Los Angeles Times and The Associated Press WASHINGTON — The Pentagon's long struggle over how to describe the war in Iraq moved to...
Los Angeles Times
and The Associated Press
WASHINGTON — The Pentagon’s long struggle over how to describe the war in Iraq moved to new ground Tuesday as Defense Secretary Donald Rumsfeld said he wants to retire the term “insurgents” in favor of “enemies of the legitimate Iraqi government.”
Rumsfeld, who has previously described the foe as “dead-enders,” “former regime elements” and in other terms, told a Pentagon news conference that the insurgent label lends the enemy “more legitimacy than they seem to merit.” That’s because Iraqis now have a constitutional government that offers them legitimate means of political expression, and the foe lacks broad popular support in Iraq, Rumsfeld argued.
- Mariners fire general manager Jack Zduriencik
- Now comes the hard part for the Mariners: Hiring Jack Zduriencik’s replacement
- Mariners demote struggling catcher Mike Zunino
- Why Russell Wilson needs to water down his Recovery claims
- Animated map: How the wildfires in North Central Washington have grown over time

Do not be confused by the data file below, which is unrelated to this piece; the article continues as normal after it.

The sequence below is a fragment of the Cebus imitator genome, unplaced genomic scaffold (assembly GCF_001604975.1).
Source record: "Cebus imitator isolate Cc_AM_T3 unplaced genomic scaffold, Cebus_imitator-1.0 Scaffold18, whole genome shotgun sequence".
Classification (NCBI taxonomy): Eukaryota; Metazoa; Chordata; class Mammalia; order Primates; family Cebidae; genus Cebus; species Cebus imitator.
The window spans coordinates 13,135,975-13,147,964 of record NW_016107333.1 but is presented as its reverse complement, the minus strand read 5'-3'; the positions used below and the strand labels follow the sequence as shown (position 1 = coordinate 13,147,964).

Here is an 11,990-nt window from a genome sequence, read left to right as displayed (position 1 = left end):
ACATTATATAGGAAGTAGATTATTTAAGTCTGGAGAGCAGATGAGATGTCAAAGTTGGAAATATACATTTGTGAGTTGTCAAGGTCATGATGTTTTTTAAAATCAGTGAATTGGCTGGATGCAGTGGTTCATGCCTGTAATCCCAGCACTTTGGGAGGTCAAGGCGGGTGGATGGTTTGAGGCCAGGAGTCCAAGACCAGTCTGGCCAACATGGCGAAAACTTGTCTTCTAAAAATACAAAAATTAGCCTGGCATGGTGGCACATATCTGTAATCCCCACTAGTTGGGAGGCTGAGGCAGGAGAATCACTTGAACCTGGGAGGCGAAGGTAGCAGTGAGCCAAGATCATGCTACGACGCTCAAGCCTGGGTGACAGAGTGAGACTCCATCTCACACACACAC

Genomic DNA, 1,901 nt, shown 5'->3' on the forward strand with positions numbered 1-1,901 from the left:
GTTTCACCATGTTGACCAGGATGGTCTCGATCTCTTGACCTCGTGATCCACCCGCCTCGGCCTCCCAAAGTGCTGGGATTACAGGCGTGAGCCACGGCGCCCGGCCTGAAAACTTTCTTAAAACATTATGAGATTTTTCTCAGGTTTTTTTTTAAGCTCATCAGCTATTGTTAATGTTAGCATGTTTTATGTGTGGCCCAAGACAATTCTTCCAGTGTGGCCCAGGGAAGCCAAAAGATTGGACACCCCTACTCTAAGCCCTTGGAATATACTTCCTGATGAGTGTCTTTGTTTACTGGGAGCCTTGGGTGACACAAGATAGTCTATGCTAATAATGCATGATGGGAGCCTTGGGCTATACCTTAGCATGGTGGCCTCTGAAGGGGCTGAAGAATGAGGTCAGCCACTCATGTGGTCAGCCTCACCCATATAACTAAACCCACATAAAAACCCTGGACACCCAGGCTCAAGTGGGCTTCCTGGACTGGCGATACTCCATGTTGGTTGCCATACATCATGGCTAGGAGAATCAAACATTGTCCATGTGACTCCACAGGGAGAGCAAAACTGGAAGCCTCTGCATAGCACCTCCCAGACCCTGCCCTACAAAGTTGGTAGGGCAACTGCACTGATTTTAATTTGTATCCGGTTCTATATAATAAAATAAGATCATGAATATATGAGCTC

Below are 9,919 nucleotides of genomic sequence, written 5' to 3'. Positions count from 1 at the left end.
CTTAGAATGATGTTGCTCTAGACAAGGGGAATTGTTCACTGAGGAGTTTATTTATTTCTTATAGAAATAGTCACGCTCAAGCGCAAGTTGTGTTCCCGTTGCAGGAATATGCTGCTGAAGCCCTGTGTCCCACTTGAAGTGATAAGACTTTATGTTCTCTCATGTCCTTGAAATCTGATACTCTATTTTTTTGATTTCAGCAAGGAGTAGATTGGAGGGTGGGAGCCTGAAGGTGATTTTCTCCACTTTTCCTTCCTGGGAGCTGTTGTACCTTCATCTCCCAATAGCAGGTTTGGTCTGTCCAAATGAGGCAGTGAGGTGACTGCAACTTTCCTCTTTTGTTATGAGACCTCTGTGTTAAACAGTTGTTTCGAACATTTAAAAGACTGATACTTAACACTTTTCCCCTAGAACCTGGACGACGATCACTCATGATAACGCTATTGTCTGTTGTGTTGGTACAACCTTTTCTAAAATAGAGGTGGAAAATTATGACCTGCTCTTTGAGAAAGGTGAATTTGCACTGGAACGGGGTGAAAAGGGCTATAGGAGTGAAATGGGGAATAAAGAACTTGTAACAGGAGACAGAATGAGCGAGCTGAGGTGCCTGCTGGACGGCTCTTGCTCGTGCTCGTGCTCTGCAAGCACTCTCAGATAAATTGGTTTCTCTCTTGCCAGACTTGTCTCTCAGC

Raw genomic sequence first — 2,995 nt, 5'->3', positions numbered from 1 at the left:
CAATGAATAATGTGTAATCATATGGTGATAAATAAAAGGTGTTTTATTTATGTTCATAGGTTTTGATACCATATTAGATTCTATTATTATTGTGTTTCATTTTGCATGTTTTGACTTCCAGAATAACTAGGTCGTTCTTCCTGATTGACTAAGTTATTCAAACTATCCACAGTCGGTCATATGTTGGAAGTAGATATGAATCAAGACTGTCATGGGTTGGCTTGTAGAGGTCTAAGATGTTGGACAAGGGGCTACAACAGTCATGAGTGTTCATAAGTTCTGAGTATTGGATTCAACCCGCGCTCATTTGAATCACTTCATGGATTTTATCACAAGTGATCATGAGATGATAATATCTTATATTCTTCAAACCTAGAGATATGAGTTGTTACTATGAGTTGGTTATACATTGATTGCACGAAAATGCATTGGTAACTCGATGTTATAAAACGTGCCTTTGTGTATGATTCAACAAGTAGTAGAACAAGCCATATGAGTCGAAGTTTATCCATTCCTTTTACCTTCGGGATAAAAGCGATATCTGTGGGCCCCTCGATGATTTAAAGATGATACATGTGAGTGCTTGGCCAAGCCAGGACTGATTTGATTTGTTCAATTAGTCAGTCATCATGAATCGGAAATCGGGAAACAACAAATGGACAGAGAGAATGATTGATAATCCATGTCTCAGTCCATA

Most Read Stories
“These people don’t have a legitimate gripe,” he said. “These people aren’t trying to promote something other than disorder. … This is a group of people who don’t merit the word insurgency.”
According to the Merriam-Webster Online Dictionary, an insurgent is “a person who revolts against civil authority or an established government.”
This isn’t the first time the Pentagon has tried to retire such a term.
Immediately after the invasion of Iraq in 2003, U.S. military commanders referred to non-uniformed attackers as the “Saddam Fedayeen,” and then “regime death squads.”
After the military declared an end to initial major combat operations in spring 2003, Rumsfeld began calling them “dead-enders” and “former regime loyalists.” Marine Gen. Peter Pace, appearing at the podium with Rumsfeld on Tuesday, slipped and used the term “insurgents” before catching himself in front of his boss.
“I have to use the word ‘insurgent’ because I can’t think of a better word right now,” said Pace, who is chairman of the Joint Chiefs of Staff.
Later, Pace, acknowledged, abashedly: “I’m sure I’ll make a mistake and slip back into it.”